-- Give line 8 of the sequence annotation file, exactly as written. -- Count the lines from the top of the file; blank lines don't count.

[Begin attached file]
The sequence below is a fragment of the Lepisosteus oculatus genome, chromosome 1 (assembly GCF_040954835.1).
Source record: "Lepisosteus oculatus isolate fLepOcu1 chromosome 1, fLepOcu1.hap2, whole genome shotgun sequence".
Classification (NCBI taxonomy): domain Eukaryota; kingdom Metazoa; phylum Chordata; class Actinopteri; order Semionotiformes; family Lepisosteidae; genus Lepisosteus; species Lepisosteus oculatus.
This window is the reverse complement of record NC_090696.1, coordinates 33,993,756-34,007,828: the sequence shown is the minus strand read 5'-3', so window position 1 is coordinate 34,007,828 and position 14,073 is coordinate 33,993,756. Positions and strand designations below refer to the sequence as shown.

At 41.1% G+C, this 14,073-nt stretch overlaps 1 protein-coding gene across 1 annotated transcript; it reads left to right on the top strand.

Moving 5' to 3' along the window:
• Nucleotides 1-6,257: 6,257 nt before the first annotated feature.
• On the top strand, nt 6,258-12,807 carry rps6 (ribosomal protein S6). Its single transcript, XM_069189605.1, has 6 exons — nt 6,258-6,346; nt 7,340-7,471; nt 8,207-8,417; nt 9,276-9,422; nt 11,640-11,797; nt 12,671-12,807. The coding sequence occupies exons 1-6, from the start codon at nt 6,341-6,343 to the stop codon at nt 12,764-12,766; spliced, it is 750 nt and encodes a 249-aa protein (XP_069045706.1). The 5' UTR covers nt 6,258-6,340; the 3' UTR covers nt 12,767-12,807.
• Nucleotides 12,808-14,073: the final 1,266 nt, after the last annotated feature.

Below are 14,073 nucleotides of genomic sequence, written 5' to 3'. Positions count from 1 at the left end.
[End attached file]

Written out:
• On the top strand, nt 6,258-12,807 carry rps6 (ribosomal protein S6). Its single transcript, XM_069189605.1, has 6 exons — nt 6,258-6,346; nt 7,340-7,471; nt 8,207-8,417; nt 9,276-9,422; nt 11,640-11,797; nt 12,671-12,807. The coding sequence occupies exons 1-6, from the start codon at nt 6,341-6,343 to the stop codon at nt 12,764-12,766; spliced, it is 750 nt and encodes a 249-aa protein (XP_069045706.1). The 5' UTR covers nt 6,258-6,340; the 3' UTR covers nt 12,767-12,807.